backtop


Print 76 comment(s) - last by evo slevven.. on Sep 19 at 5:49 PM


We attended Intel's cooling presentation this morning.

Intel's engineer complains that Apple is more concerned about making its products pretty than fixing their overheating problems.
What can Intel do to stop companies like Apple from selling overheating designs? "Nothing", presenter says.

In the quick IDF 2011 notes category, we wanted to share a humorous exchange we had with an Intel Corp. (INTC) engineer.  Joshua Linden-Levy is a "Mechanical Pathfinding Engineer" at Intel and delivered a terrific presentation on cooling in Oak Trail, the Intel Atom platform that replaces Pine Trail.

In the presentation Mr. Linden-Levy discussed how the target temperature for laptops was 58 Celsius, according to industry standards.  Given the high temperatures long suffered by various editions of Apple, Inc.'s (AAPL) MacBook Pros, we wanted to ask him how Intel plans to keep its partners (like Apple) from violating the proposed thermal guidelines on Oak Trail and its other product lines (Apple is unlikely to use Oak Trail, but typically uses other Intel's mainstream notebook and desktop processor lines in its models).

During the Q&A session Mr. Linden-Levy acknowledged hearing about Apple's laptop thermal issues.  What can Intel do prevent partners from committing such thermal botch jobs?  "Nothing," says Mr. Linden-Levy, "[the manufacturer will] just get a bad reputation among consumers."

As we discussed the issue further he added, "Well as you know, with Apple their chief priority is always form and looks -- everything else, including cooling design is an afterthought."

We found the presenter's informed, earnest unscripted dialogue about one of his company's largest partners refreshing.

Currently the thermal problem-plagued MacBook Pro models sell for almost twice the price of comparable hardware models from ASUSTEK Computer Inc. (TPE:2357).  Of course ASUSTEK's laptops lack the special aluminum unibody -- but when that unibody can get as hot as 100 degrees Celsius, it's hardly a selling point.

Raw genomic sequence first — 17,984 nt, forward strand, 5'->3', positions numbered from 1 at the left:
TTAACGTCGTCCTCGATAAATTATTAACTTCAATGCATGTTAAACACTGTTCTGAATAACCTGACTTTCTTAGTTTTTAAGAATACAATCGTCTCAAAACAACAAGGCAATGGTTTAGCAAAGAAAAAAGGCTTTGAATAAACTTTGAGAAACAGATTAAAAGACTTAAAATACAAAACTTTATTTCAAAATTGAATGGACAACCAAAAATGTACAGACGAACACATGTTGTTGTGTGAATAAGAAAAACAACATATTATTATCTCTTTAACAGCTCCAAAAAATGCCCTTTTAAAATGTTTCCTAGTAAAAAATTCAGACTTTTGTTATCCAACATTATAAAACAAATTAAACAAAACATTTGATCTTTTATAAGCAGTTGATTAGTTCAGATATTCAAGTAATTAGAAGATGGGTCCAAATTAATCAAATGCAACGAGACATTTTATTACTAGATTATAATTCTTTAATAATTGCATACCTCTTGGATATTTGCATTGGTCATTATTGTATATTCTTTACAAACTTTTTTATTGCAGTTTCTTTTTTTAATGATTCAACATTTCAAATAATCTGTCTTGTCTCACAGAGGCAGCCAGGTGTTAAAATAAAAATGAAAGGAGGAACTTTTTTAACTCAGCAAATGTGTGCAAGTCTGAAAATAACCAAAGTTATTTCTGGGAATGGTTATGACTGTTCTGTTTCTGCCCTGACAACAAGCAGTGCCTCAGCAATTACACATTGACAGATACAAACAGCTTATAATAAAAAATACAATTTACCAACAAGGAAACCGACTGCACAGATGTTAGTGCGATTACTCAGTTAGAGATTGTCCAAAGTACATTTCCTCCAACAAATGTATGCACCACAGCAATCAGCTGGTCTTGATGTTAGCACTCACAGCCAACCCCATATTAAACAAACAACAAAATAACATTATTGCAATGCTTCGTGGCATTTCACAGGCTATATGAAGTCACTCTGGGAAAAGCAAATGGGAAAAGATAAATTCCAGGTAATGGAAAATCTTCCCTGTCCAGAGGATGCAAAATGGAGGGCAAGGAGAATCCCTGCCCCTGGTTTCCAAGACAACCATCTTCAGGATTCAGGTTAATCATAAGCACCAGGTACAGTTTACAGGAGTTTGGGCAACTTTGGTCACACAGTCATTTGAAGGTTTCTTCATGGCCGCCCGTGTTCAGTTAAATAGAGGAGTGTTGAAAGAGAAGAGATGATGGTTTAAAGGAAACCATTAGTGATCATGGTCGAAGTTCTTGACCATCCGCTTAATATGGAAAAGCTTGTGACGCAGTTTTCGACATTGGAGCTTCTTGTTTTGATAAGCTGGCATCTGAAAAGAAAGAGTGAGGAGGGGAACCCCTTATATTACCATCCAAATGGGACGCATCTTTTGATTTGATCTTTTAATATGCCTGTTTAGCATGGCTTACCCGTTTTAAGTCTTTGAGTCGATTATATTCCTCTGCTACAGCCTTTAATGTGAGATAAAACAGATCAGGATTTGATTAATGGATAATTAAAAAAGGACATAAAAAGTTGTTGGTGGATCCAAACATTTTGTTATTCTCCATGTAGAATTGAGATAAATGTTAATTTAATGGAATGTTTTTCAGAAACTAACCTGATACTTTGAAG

To be fair, less pricey models from 
Sony Corp. (TYO:6758) and Dell, Inc. (DELLhave suffered from similar issues [1][2].  Unlike these companies, though, Apple often refuses to recall or fully patch its faulty products.


Comments     Threshold


This article is over a month old, voting and posting comments is disabled

RE: Of course not
By fteoath64 on 9/15/2011 9:33:32 AM , Rating: 5
Apple will say "it is NOT a design flaw", it is intentional that the product has built in obsolescence!. After AppleCare expires, the machine is unlikely to last a few months longer. Just look at the stats. They encourage users to upgrade every 2-3 years hence, ensuring repeat business!. It is Job's brilliance to have world full of suckers buying their stuff.

Or else the battery dies and one has to spend plenty $$$ just to get them replaced. Yet will not last another 12 months ...

Yeah, Build-in obsolescence is their model!.


RE: Of course not
By Omega215D on 9/15/2011 11:29:39 AM , Rating: 2
Unfortunately that doesn't sound too far from the truth...

My 2007 white MacBook had troubles 3 months into ownership and Apple refused to acknowledge that there was a problem with my DVD drive or even replace it. It died a month later. Then the laptop got really hot and then refused to boot in 2010, meanwhile my 2007 Thinkpad T60 is still alive and kicking. Apple even had the nerve to tell me I shouldn't have been so rough with the notebook (I complained of cracking) then when I explained that the MacBook was on my desk for 80% of the time and in a well padded hardcase during travel the "Genius" says that it's meant to be portable.

My brother's year old MacBook Pro is now suffering from constant spinning circles after a security update and Apple quoted the AppleCare sales pitch then told him to shove off (not in those words but the tone).

Still, I haven't found a laptop that has a trackpad that was as nice to use as the one on the MacBook.


RE: Of course not
By B3an on 9/15/11, Rating: 0
RE: Of course not
By Omega215D on 9/15/2011 8:57:28 PM , Rating: 2
nope. I'm sticking with thinkpads and my brother would continue using his mac. The trackpad is what I miss the most about MacBooks though but for reliability it's gonna be Thinkpads or Toughbooks.


"Game reviewers fought each other to write the most glowing coverage possible for the powerhouse Sony, MS systems. Reviewers flipped coins to see who would review the Nintendo Wii. The losers got stuck with the job." -- Andy Marken














botimage
Copyright 2014 DailyTech LLC. - RSS Feed | Advertise | About Us | Ethics | FAQ | Terms, Conditions & Privacy Information | Kristopher Kubicki